Unethical practices plague Karachi hospitals, clinics

Karachi clinics

By Syed Sibte Hassan Rizvi

KARACHI: A recent incident with a patient has revealed the extent of unethical practices in the city’s private clinics and hospitals, where doctors prescribe costly and unnecessary treatments, sell substandard medications, and recommend alternative therapies.

Muhammad Hussain, a 34-year-old resident of Karachi, was shocked to discover that he was prescribed a costly and unnecessary treatment by a private clinic in the city. He shared his story with the media to expose the unethical practices of the clinic and its doctor.

Hussain visited the clinic after finding a doctor through a medical application. The doctor checked his blood pressure and suggested that he needed an H. pylori test, which could be done at the clinic’s diagnostic lab. The doctor also offered him a discount for the test.

Hussain agreed to take the test, along with a CBC test, and waited for two hours to get the results. The doctor then told him that he had H. pylori infection in his blood and prescribed him a three-month course of medications. He asked him to buy the medicines from the clinic’s pharmacy counter.

Hussain was stunned to learn that the medicines cost around 11,000 rupees. He made an excuse and left the clinic. HUssain then contacted a doctor friend who told him that the blood test for H. pylori was not reliable and advised him to take a stool test instead. He also revealed that the medicines prescribed by the clinic were from local pharmaceutical companies.

Hussain reported the incident to the Sindh Health Care Commission (SHCC), which launched an investigation. The commission found out that the doctor’s licence had expired and issued him a warning to practice as a general physician only. The commission also noticed that the prescription showed the doctor as an expert in various fields, such as cardiology, gastroenterology, hepatology, nephrology, urology, and neuromuscular disorders.

The commission further discovered that the doctor was working in a major private hospital in Karachi, despite his lack of qualifications. The prescription was also sent to Dr. Omar Sultan, a medicine specialist at Jinnah Hospital, who expressed his concern over the prescribed medications. He said that the medicines were unfamiliar and could be alternatives to the standard drugs.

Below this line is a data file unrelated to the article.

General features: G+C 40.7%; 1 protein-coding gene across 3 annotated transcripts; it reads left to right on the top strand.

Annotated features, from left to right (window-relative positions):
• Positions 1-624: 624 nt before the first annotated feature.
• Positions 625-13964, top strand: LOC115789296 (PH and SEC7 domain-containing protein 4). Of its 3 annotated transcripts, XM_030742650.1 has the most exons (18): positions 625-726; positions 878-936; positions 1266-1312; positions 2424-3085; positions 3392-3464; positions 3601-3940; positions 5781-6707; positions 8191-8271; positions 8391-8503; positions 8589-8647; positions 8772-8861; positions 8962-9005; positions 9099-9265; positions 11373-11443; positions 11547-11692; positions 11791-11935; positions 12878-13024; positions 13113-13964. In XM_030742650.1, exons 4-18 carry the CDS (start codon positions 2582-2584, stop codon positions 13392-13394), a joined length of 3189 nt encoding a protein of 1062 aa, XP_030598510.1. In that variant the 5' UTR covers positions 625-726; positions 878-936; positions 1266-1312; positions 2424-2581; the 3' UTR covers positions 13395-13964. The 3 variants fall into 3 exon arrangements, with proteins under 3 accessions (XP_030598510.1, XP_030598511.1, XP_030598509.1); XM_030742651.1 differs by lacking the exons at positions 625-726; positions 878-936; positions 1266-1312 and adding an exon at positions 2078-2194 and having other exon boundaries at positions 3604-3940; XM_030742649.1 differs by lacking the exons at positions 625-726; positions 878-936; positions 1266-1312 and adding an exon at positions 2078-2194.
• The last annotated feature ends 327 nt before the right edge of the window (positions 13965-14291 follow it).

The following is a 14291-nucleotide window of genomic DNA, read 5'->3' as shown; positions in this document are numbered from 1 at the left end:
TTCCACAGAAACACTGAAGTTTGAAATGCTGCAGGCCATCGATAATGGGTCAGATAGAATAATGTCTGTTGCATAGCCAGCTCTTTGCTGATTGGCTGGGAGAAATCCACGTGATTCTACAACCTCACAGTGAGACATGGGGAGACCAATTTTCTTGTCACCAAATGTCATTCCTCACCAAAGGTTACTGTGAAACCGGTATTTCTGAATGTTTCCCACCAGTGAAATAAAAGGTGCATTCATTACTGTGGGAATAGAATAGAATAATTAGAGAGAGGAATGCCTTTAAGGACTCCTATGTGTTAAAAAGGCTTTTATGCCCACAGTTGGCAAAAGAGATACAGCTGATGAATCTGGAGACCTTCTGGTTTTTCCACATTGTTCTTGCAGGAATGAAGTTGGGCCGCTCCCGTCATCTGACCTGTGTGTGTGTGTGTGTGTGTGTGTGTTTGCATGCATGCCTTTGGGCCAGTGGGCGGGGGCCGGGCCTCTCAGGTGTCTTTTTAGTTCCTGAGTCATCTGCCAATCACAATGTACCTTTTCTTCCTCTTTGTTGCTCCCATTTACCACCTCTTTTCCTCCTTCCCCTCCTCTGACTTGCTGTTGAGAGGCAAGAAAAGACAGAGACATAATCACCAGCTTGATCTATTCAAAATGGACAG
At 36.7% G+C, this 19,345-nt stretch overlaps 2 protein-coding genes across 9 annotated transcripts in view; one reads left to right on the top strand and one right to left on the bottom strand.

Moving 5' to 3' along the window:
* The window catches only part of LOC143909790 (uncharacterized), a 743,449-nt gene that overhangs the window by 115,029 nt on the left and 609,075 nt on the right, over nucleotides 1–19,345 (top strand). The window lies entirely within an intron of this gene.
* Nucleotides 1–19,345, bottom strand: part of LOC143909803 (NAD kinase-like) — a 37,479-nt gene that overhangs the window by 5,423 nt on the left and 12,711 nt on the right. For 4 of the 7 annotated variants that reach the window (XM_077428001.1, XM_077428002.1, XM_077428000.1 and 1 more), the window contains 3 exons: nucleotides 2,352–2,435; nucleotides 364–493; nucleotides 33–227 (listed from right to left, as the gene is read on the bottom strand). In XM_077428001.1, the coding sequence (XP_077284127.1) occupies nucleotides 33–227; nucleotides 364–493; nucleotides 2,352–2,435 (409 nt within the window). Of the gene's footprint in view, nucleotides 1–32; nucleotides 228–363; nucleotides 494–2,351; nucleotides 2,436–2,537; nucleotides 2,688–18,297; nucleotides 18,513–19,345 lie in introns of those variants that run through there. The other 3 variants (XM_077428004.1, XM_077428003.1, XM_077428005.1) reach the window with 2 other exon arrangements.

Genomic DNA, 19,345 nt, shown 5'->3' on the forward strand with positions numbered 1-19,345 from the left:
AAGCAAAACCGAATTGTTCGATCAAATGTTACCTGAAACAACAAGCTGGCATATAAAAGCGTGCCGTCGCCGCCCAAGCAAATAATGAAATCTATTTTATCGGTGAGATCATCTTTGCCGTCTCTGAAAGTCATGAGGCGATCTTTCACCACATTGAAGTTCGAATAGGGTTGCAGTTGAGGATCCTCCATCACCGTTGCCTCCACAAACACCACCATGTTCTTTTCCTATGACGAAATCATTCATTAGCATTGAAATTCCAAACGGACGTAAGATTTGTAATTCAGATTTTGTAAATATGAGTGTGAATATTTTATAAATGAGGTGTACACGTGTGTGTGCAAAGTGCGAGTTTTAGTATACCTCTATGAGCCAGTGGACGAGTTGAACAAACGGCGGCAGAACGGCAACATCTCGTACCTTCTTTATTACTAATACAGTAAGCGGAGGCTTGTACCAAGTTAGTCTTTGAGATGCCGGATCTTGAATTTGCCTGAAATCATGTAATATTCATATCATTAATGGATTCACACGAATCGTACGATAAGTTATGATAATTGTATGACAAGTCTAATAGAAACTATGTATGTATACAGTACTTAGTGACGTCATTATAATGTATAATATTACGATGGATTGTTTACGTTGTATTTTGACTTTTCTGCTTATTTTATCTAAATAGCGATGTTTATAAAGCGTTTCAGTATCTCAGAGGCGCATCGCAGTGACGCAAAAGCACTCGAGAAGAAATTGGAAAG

Dr Shah Nawaz, a gastroenterologist at a private clinic, said that the blood test for H. pylori did not distinguish between new and old infections and that the symptoms of the patient should be considered for the treatment.

Hussain’s case highlights the common problem of unethical practices in private clinics and hospitals in Karachi and other cities. Even government hospitals are not immune from such malpractices. Sometimes, doctors refuse to treat patients in emergency situations and refer them to private hospitals for a commission.

An employee of a private hospital in Nazimabad confirmed that many cases from Abbasi Hospital were referred to their hospital for this reason. He said that this referral scheme was motivated by the volume of cases and the financial benefit.

The SHCC, which is responsible for regulating the health care sector in the province, had initiated the Authentic Name mobile application to provide information about registered clinics and hospitals to the public. However, the application’s effectiveness is limited, as many doctors are found to be engaging in unethical practices, even if they are registered with the SHCC or the relevant councils.

Dr. Adnan Rizvi, Director of the Drug Testing Laboratory in Sindh, said that while a doctor can sell medications, creating a pharmacy and selling medications under their own name is unethical, although there is no specific law against it. He said that the authenticity of the doctor’s assets and activities must be investigated thoroughly. He added that many doctors operate pharmacies under someone else’s name to avoid scrutiny during inspections by drug inspectors. He also pointed out that the recent Health Care Industry and Health Professionals’ Ethical Marketing Rules 2021 require any steps taken between the health care industry and health professionals to be documented.

Adnan Afaq, a citizen in Karachi, expressed his distress over the reliance on online reviews by doctors. He said that doctors often Google medications and prescribe them based on search results. He said that while self-medication is not a recommended practice, there is a level of trust involved when patients opt to procure medications directly from doctors.

Dr. Qaiser Sajjad, the former General Secretary of the Pakistan Medical Association, stated that the government is taking substantial steps to provide incentives to doctors from pharmaceutical companies. However, he said that despite new regulations, pharmaceutical companies are bound to provide detailed facilities to doctors. He said that the unethical practices continue and that it is crucial for pharmaceutical companies to play their part in ensuring ethical practices. He praised Agha Khan University Hospital for addressing the issue through informative, awareness-raising, and educational videos, and hoped that this would bring positive change to society.

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